Alexis Robinault, an influencer in Houston also known as Alexis Sharkey, was found dead over the weekend.
Robinault, 26, was found with no clothing and no visible wounds, the police said.
"I believe solely that she was murdered, because of the manner in which her body was left," her mother, Stacey Robinault, told Insider in an interview.
A 26-year-old Instagram influencer from Houston, Texas, was found dead on the side of the road on Saturday.
Alexis Robinault, who also used her husband's last name, Sharkey, was found with no clothing and no visible wounds, the police said.
Alexis' mother, Stacey Robinault, told Insider in a phone interview on Wednesday that she believes her daughter was murdered.
"I believe solely that she was murdered, because of the manner in which her body was left," Stacey said. "It just drives deep into the soul that something very malicious happened here, and I want to get to the bottom of it."
Alexis' body was found on Saturday morning, and she was identified on Monday, the police said. Her family had learned that she was missing on Friday.
A representative for the Houston Police Department told Insider on Wednesday that the department was still awaiting the results of the autopsy and could not comment further.
Some of Alexis' friends said she was having marital issues
Stacey said Alexis' tragic death happened on a weekend when Stacey would have been with her daughter if not for the pandemic. "We were even going to get together over the week of Thanksgiving," she said. "Over the weekend of Thanksgiving is when she was killed, and so that's extremely heartbreaking as well."
Stacey said that she, her husband, and the rest of Alexis' family, who live in Pennsylvania, hadn't seen their eldest daughter since Christmas because of travel restrictions related to the coronavirus pandemic.
She said Alexis had always wanted to escape the cold in Pennsylvania, so Stacey was happy for her daughter to start her own life in Texas with her husband, Tom. Stacey recalled that the last time the whole family was together, with Alexis' husband and her younger sister, she was sad to see her daughter go. "When they pulled away and headed out, we were sad because we had had the most wonderful time together," she said.
Some of Alexis' friends told The Daily Beast that she and her husband were having trouble.
"I know they were going through some things," Kendra Martin told The Daily Beast. "She had mentioned being separated even though they were still living in the same apartment. I actually pulled her aside two weeks ago to let her know I'm here for her, and that I know something is going on because her demeanor had changed over the last month."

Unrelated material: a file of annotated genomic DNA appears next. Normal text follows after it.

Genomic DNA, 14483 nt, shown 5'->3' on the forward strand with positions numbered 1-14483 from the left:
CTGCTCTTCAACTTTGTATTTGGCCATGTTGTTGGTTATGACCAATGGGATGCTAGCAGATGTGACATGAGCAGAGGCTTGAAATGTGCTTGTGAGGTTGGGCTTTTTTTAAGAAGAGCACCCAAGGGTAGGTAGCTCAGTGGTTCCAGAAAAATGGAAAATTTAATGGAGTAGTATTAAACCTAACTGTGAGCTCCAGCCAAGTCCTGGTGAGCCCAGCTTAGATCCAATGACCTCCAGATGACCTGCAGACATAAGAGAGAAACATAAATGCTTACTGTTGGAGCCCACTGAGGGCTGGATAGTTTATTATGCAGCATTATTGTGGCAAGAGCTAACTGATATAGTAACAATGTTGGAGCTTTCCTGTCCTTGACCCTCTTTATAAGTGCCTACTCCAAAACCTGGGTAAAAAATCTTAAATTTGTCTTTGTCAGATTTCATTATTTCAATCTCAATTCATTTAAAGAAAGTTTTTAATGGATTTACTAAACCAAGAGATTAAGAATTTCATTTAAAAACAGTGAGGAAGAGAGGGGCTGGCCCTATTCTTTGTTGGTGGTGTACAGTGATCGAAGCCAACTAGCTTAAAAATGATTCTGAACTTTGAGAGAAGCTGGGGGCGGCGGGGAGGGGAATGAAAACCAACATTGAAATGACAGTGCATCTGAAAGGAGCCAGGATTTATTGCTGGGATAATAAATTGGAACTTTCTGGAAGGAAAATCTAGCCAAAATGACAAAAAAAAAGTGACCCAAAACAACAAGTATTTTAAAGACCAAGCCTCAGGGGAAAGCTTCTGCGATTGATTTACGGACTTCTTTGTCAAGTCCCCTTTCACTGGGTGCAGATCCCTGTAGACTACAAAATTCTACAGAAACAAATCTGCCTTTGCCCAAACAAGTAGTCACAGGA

Tom Sharkey did not immediately respond to a request for comment. In an interview with ABC 13, ABC's affiliate outlet in Houston, Sharkey said he'd been receiving death threats since the news of his wife's death. "She understood me. I understood her. We didn't fight when she left," he said of the night she went missing. "I just told her she couldn't drive under the influence."
He added: "She left anyhow. This is where we're at."
Alexis' friends set up GoFundMe to raise money to support her family's travel costs and funeral plans. As of Thursday, it had raised more than $21,000.
Alexis was a budding influencer
Alexis' Instagram account now has more than 51,000 followers; her follower count has more than doubled since her death. The account jumped from 20,000 followers on Sunday to 51,000 on Wednesday, according to data compiled by SocialBlade, a social-media-analytics website. Her TikTok account also has more than 57,000 followers.
"She was so much fun. She was very playful. She was very caring," Stacey told Insider of her daughter. "She made you feel good."
In addition to posting lifestyle and beauty content, Alexis used her Instagram to promote Monat, a haircare and wellness company that uses "market partners" to sell its products for a commission, which is considered a form of multilevel marketing. A representative for Monat did not immediately respond to a request for comment.
Stacey said she was surprised that her daughter, who she said disliked fundraising for her sports teams in high school and studied biology in college, was making a career from selling products. "She went down a totally different road, and she's happy with it," she said, "and if she was happy with her life, I was happy for her."
Related: How social media influencers are adapting during quarantine
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